In William Shakespeare's play "Julius Caesar," Brutus is more of a philosopher motivated by idealism, while Cassius is a practical man guided by politics and power. Unlike Brutus, who genuinely believes in the virtues of republicanism and the dangers of autocracy, Cassius just uses republican rhetoric for his political gain.
Although Brutus truly loves Caesar, he is deeply disturbed by Caesar's increasing power. Because Brutus's progenitor was famous for ridding Rome of a tyrant, he feels a strong personal connection to republicanism and believes that he must act to prevent Caesar from becoming king of Rome. Guided by his moral code, he fails to take advantage of key political moments. For example, in Act 3, scene 1, he allows Antony, one of Caesar's supporters, to speak over Caesar's body even though the other conspirators know that allowing Antony to speak is potentially dangerous. Antony himself praises Brutus' virtue in his final speech.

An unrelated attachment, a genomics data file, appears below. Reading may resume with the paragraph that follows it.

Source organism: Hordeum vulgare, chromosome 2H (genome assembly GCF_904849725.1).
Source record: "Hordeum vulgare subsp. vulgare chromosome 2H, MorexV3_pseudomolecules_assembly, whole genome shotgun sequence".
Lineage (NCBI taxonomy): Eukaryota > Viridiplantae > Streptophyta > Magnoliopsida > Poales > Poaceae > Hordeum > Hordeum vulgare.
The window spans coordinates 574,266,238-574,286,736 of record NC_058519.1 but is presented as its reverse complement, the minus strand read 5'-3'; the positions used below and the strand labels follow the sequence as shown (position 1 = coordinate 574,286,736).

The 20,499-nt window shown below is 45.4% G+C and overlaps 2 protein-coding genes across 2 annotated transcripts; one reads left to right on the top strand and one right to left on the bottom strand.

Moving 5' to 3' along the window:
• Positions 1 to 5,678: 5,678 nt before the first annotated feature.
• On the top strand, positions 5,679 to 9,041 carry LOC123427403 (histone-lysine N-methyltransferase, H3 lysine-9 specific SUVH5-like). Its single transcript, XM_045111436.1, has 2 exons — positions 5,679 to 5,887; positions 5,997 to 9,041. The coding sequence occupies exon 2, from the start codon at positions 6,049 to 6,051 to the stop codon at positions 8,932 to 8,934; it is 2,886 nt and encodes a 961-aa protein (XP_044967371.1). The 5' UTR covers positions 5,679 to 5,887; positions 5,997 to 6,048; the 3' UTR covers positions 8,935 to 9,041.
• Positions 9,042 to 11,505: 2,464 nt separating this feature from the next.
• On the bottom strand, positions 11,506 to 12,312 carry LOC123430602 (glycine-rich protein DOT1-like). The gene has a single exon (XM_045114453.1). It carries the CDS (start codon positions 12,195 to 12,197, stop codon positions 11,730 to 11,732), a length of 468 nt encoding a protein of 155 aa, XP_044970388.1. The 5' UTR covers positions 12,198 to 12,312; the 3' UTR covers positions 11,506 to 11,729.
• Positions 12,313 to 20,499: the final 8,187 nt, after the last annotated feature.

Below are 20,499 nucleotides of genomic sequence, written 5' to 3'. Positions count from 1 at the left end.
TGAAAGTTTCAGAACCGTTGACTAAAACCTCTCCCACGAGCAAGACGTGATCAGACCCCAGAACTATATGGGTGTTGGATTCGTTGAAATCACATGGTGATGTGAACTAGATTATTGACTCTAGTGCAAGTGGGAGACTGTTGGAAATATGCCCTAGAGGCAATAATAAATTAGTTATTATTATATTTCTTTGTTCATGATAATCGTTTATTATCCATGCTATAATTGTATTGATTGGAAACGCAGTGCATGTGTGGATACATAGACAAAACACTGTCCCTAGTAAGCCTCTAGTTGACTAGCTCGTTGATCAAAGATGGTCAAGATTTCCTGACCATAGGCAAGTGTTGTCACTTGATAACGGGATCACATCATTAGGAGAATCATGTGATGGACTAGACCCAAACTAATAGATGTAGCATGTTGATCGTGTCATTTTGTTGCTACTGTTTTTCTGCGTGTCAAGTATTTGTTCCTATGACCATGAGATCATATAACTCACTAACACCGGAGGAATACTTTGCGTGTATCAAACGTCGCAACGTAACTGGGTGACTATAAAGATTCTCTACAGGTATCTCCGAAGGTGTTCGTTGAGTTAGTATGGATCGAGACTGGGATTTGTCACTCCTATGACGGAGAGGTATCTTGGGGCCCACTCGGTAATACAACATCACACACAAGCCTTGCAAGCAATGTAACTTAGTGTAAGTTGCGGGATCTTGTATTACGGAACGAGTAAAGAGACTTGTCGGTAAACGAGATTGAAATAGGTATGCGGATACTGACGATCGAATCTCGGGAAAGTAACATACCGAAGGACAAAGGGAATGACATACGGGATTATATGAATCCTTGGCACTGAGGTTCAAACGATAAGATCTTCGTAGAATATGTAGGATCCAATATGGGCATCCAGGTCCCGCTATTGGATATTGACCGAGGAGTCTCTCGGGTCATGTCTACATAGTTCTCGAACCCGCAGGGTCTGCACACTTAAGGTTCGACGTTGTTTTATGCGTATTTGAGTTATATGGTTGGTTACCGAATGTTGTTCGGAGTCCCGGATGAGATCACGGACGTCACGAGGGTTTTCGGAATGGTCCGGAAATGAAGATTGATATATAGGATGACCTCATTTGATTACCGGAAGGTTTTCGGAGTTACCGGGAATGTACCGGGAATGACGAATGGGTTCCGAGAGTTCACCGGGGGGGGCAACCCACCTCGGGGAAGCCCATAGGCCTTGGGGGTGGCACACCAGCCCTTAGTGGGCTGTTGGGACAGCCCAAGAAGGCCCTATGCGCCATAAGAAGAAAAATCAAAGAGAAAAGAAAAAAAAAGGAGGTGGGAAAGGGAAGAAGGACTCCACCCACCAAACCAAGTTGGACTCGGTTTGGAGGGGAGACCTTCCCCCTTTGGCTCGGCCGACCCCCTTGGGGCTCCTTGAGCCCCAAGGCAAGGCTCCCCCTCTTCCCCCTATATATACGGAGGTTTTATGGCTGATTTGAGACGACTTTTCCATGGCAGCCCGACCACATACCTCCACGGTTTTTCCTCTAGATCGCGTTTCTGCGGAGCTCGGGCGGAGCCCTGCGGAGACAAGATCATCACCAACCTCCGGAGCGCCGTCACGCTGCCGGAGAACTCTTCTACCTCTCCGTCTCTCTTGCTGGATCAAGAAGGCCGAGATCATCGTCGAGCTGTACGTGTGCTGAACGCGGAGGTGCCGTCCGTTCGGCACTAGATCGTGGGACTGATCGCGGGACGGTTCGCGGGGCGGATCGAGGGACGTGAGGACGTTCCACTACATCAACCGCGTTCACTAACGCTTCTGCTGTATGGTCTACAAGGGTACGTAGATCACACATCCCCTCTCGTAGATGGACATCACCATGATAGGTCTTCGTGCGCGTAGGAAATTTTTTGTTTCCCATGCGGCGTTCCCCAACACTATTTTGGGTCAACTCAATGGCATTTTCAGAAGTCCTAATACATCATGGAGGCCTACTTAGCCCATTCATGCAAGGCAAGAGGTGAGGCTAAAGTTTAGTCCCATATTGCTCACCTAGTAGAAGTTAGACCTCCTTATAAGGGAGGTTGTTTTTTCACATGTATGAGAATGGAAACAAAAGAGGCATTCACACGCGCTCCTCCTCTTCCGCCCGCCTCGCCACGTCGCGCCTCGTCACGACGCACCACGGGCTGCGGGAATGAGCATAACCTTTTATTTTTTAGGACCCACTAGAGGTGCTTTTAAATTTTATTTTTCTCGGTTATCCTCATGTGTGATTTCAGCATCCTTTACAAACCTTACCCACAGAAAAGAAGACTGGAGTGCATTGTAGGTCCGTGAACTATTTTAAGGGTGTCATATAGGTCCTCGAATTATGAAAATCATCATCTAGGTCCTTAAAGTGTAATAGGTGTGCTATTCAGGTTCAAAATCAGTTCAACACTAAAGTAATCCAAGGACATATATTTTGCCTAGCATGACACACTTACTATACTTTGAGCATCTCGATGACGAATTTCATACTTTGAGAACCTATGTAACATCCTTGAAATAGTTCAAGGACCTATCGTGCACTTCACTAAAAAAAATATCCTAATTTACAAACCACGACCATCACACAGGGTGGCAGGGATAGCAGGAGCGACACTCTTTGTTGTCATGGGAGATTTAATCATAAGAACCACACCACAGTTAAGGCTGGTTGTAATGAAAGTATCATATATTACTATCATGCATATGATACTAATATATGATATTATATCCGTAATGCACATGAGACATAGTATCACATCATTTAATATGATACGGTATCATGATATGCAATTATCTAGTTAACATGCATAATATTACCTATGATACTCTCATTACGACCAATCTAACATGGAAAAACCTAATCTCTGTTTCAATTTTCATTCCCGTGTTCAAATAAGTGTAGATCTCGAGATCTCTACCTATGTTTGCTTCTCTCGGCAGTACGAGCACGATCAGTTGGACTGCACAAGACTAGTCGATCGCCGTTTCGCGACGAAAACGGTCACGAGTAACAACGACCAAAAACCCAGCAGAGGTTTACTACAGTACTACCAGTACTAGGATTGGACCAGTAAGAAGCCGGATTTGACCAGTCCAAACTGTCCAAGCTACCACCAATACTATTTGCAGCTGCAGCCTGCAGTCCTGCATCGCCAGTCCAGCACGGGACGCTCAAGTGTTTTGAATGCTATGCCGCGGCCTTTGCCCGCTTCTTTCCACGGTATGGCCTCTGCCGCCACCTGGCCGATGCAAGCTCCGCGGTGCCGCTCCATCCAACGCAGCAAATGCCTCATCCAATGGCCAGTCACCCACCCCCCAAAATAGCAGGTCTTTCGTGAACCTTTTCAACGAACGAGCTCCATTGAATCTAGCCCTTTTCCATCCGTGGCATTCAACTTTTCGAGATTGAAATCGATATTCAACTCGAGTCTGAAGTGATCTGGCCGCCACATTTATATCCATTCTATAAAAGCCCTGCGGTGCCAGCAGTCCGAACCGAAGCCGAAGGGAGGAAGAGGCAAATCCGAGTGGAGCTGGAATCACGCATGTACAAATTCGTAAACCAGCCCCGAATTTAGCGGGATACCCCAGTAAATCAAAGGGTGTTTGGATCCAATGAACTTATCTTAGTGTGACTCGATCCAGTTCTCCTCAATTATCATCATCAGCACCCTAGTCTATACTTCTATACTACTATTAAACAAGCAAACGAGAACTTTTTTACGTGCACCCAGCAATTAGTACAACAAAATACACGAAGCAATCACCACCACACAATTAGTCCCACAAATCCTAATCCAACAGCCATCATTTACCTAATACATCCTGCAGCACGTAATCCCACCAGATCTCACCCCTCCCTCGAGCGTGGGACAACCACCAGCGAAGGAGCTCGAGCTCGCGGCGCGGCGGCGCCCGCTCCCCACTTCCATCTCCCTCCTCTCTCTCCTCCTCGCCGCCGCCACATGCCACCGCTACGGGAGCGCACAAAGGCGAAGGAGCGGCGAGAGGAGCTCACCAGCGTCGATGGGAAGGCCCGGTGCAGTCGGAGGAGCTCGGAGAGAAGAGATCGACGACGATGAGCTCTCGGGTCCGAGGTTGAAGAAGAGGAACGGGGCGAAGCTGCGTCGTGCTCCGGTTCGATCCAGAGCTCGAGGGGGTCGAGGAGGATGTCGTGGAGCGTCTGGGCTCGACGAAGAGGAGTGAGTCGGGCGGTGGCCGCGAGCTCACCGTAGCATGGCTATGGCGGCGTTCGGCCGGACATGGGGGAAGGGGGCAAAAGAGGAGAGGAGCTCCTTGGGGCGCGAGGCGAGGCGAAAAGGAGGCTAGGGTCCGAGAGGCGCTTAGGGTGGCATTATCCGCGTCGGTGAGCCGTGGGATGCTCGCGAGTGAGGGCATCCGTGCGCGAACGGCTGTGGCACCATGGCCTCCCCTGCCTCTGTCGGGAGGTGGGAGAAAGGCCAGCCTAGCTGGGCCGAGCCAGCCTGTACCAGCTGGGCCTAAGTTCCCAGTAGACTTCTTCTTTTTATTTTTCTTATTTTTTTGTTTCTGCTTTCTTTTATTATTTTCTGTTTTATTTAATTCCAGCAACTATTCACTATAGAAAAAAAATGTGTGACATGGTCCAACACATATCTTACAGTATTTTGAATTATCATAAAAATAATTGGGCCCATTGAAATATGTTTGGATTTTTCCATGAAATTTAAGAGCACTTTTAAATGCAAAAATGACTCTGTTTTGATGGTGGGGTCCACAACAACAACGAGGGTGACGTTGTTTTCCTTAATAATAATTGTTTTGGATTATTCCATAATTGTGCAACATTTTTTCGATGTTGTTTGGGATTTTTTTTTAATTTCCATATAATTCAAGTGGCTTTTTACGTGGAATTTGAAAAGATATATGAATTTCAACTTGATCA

Cassius plays on Brutus' virtue to involve him in the conspiracy against Caesar. Knowing that Brutus wishes to live up to his family's heritage, Cassius writes notes to Brutus that ostensibly come from various Roman citizens asking for Brutus to do something about Caesar's increasing autocracy. Cassius does not have a strong moral compass. He wants to deny Antony's right to speak, and he even participates in bribery schemes after the assassination. These schemes anger the strictly moral Brutus, who says that Cassius's actions mar their pure cause.